When I was a young artist I hardly ever drew the landscape. I was fascinated with drawing people, their figures and faces.
There were a few times I went after the landscape in the 80's. I had an instructor for a short time in oil painting. And, I did a series of drawings of oak trees also. There was also some commercial illustrations that I did of various points of interest in California.
But this hardly detracted from my constant work at the human form. I was driven to master all the aspects of figure drawing and I practiced it constantly.
So, why did I become a landscape painter then? Why not paint people instead?
I guess I always knew in my heart that one day I'd be a landscape painter. When I was younger I'd cast my mind into the future and sometimes the idea of being a landscape painter would strike me. The idea always felt right. Like a comfortable pair of old jeans.
Because it felt right I could also find lot's of reasons that I'd like to do it. Some of the reasons to become a landscape painter that I was attracted to were:
- I like the idea of creating an independent artwork. A painting stands on it's own and moves were it's wanted.
- Landscape painting is the purest way (next to abstract art) to convey and create emotions with art. Because there are no people in it, a landscape painting is totally open to the viewer. They can occupy and enjoy the space that's been created by the artist with few barriers.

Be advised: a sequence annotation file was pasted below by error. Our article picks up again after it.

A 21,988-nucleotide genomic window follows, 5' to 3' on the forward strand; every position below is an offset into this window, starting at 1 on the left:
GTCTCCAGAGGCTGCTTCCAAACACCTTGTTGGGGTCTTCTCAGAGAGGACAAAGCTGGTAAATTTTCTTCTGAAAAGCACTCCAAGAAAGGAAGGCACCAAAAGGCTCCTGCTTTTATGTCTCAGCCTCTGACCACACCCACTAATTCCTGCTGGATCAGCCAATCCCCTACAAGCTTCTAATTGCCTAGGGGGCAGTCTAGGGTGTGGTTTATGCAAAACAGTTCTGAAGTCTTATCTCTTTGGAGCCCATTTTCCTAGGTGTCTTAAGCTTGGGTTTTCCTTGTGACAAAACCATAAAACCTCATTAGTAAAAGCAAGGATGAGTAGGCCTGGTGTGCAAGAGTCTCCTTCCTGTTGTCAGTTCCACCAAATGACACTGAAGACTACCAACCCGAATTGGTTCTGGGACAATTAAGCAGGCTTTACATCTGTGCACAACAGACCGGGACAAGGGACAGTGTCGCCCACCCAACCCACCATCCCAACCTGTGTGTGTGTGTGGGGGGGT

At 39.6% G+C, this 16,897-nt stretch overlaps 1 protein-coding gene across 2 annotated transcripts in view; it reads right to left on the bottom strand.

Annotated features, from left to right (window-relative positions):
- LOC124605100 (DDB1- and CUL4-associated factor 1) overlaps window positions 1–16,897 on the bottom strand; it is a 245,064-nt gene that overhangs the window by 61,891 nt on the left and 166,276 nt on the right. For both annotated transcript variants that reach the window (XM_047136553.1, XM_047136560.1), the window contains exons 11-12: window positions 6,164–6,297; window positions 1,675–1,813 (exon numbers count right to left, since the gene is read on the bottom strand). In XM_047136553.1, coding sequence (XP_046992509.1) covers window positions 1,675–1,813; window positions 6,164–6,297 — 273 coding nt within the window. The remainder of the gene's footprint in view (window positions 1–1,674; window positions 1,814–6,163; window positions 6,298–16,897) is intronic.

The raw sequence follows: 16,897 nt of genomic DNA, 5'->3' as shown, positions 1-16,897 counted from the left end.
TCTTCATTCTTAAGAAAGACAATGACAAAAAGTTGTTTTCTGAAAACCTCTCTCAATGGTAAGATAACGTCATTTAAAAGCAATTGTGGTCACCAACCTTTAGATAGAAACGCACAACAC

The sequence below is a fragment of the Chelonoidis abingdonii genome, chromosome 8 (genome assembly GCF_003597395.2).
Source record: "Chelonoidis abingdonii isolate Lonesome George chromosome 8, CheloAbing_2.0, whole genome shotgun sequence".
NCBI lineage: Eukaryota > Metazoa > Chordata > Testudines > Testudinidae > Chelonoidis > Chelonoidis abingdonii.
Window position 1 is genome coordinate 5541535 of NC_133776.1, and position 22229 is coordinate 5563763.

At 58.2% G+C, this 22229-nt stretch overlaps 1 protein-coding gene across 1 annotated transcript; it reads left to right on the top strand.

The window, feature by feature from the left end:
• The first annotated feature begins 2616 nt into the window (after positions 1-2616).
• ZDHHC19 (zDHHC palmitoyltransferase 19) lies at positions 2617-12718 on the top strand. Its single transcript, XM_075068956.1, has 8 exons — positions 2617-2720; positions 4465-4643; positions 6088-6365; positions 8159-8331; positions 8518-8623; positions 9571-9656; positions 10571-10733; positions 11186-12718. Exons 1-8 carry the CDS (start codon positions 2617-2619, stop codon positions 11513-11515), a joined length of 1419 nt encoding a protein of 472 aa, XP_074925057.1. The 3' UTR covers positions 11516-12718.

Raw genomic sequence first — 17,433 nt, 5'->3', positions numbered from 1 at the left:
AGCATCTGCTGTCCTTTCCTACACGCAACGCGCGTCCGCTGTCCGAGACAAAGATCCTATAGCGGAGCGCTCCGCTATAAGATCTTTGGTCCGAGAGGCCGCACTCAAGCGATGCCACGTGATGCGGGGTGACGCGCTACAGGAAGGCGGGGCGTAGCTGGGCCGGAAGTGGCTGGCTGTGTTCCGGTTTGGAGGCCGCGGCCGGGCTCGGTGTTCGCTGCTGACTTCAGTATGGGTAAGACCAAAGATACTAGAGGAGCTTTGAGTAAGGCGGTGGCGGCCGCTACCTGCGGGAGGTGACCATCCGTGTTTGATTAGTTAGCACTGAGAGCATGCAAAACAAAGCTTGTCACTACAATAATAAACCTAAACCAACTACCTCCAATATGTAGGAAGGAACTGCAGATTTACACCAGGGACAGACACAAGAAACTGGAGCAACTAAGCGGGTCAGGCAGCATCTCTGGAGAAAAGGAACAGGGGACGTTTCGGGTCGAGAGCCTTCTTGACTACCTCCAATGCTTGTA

- Landscape painting is classic. I'm connected to a tradition stretching back hundreds of years. This gives me support as a painter as I add my own interpretation of the landscape to the body of paintings that have gone before me.
- I thought landscape painters made good money. Some do, and one day I will as well. The ability to create without dealing with editorializing by a committee or art director is absolutely awesome either way.
- I want to be involved in something that has some permanence. Good paintings accomplish this, working in something like bronze would be even better. Paintings on good wood panels will do though.
- Landscape painting is fun. It is...
Guess that's enough for now. Thought it would be nice to lighten things up after my last two posts. I love Art and I love painting the landscape. I've said it before but I'm lucky to have such work and I do my best to create paintings that are worthy of the time spent creating them.
A bit about "Daybreak". I'm showing both the small oil sketch version and the larger 8x10 here. The differences are interesting. You wouldn't think that a jump in size of only double would be much different but the 5x7 size is far more restrictive when it comes to detail and brushwork.
I do scale up my brush sizes as I increase my paintings size. I like to work with a brush that's slightly too big. I written about why in several blog posts.
The inspiration for these paintings came from a trip my wife and I made to Kauai Hawaii. This outcropping of trees was at the end of the freeway that goes around two thirds of the island. Though the inspiration is a Hawaiian scene. Like all of my paintings it could be anywhere. What I try to paint is the reality just below the surface. You could call it the spiritual landscape.